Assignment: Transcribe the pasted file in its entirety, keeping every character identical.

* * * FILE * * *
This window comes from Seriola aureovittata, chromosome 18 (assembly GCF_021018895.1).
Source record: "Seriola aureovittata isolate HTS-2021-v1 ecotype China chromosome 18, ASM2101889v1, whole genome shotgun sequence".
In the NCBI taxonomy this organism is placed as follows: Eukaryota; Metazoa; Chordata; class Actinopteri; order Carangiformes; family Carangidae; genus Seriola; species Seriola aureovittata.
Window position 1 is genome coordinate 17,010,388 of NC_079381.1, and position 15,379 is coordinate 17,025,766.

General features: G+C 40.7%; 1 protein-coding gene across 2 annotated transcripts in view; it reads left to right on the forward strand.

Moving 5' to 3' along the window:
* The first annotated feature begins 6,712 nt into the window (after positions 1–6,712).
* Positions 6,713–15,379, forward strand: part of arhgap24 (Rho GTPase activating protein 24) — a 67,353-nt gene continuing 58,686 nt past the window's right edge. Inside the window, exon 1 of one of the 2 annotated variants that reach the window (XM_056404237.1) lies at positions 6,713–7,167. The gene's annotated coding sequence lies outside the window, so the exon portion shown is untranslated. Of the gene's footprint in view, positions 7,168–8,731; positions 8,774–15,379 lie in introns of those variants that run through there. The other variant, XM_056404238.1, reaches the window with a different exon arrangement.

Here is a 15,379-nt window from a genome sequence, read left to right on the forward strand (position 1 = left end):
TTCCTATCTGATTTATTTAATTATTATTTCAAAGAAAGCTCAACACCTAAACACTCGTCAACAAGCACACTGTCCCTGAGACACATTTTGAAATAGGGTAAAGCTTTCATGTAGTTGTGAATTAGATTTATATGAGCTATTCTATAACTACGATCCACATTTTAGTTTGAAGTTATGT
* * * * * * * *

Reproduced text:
This window comes from Seriola aureovittata, chromosome 18 (assembly GCF_021018895.1).
Source record: "Seriola aureovittata isolate HTS-2021-v1 ecotype China chromosome 18, ASM2101889v1, whole genome shotgun sequence".
In the NCBI taxonomy this organism is placed as follows: Eukaryota; Metazoa; Chordata; class Actinopteri; order Carangiformes; family Carangidae; genus Seriola; species Seriola aureovittata.
Window position 1 is genome coordinate 17,010,388 of NC_079381.1, and position 15,379 is coordinate 17,025,766.

General features: G+C 40.7%; 1 protein-coding gene across 2 annotated transcripts in view; it reads left to right on the forward strand.

Moving 5' to 3' along the window:
* The first annotated feature begins 6,712 nt into the window (after positions 1–6,712).
* Positions 6,713–15,379, forward strand: part of arhgap24 (Rho GTPase activating protein 24) — a 67,353-nt gene continuing 58,686 nt past the window's right edge. Inside the window, exon 1 of one of the 2 annotated variants that reach the window (XM_056404237.1) lies at positions 6,713–7,167. The gene's annotated coding sequence lies outside the window, so the exon portion shown is untranslated. Of the gene's footprint in view, positions 7,168–8,731; positions 8,774–15,379 lie in introns of those variants that run through there. The other variant, XM_056404238.1, reaches the window with a different exon arrangement.

Here is a 15,379-nt window from a genome sequence, read left to right on the forward strand (position 1 = left end):
TTCCTATCTGATTTATTTAATTATTATTTCAAAGAAAGCTCAACACCTAAACACTCGTCAACAAGCACACTGTCCCTGAGACACATTTTGAAATAGGGTAAAGCTTTCATGTAGTTGTGAATTAGATTTATATGAGCTATTCTATAACTACGATCCACATTTTAGTTTGAAGTTATGT